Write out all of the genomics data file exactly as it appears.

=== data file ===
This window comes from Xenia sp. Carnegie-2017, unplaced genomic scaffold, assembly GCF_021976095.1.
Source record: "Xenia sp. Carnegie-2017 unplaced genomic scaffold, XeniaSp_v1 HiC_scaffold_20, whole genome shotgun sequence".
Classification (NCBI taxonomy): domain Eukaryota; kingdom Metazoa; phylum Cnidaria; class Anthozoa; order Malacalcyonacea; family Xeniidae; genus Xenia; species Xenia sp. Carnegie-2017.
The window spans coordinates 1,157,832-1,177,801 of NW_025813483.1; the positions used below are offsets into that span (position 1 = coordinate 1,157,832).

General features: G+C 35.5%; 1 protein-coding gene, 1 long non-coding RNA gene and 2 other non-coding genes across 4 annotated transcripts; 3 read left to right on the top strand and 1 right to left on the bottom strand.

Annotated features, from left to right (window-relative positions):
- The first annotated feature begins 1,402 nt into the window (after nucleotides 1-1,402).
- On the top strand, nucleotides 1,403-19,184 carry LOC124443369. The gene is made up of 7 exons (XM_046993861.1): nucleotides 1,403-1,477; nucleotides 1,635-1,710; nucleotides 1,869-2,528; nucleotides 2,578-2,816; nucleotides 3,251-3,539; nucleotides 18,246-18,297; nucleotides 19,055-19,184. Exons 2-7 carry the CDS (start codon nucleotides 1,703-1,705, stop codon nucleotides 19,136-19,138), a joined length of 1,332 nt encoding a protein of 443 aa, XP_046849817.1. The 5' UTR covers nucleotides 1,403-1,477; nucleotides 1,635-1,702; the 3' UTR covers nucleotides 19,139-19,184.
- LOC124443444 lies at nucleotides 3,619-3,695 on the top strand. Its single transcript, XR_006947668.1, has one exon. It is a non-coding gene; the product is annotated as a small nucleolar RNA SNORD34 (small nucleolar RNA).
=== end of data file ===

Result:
This window comes from Xenia sp. Carnegie-2017, unplaced genomic scaffold, assembly GCF_021976095.1.
Source record: "Xenia sp. Carnegie-2017 unplaced genomic scaffold, XeniaSp_v1 HiC_scaffold_20, whole genome shotgun sequence".
Classification (NCBI taxonomy): domain Eukaryota; kingdom Metazoa; phylum Cnidaria; class Anthozoa; order Malacalcyonacea; family Xeniidae; genus Xenia; species Xenia sp. Carnegie-2017.
The window spans coordinates 1,157,832-1,177,801 of NW_025813483.1; the positions used below are offsets into that span (position 1 = coordinate 1,157,832).

General features: G+C 35.5%; 1 protein-coding gene, 1 long non-coding RNA gene and 2 other non-coding genes across 4 annotated transcripts; 3 read left to right on the top strand and 1 right to left on the bottom strand.

Annotated features, from left to right (window-relative positions):
- The first annotated feature begins 1,402 nt into the window (after nucleotides 1-1,402).
- On the top strand, nucleotides 1,403-19,184 carry LOC124443369. The gene is made up of 7 exons (XM_046993861.1): nucleotides 1,403-1,477; nucleotides 1,635-1,710; nucleotides 1,869-2,528; nucleotides 2,578-2,816; nucleotides 3,251-3,539; nucleotides 18,246-18,297; nucleotides 19,055-19,184. Exons 2-7 carry the CDS (start codon nucleotides 1,703-1,705, stop codon nucleotides 19,136-19,138), a joined length of 1,332 nt encoding a protein of 443 aa, XP_046849817.1. The 5' UTR covers nucleotides 1,403-1,477; nucleotides 1,635-1,702; the 3' UTR covers nucleotides 19,139-19,184.
- LOC124443444 lies at nucleotides 3,619-3,695 on the top strand. Its single transcript, XR_006947668.1, has one exon. It is a non-coding gene; the product is annotated as a small nucleolar RNA SNORD34 (small nucleolar RNA).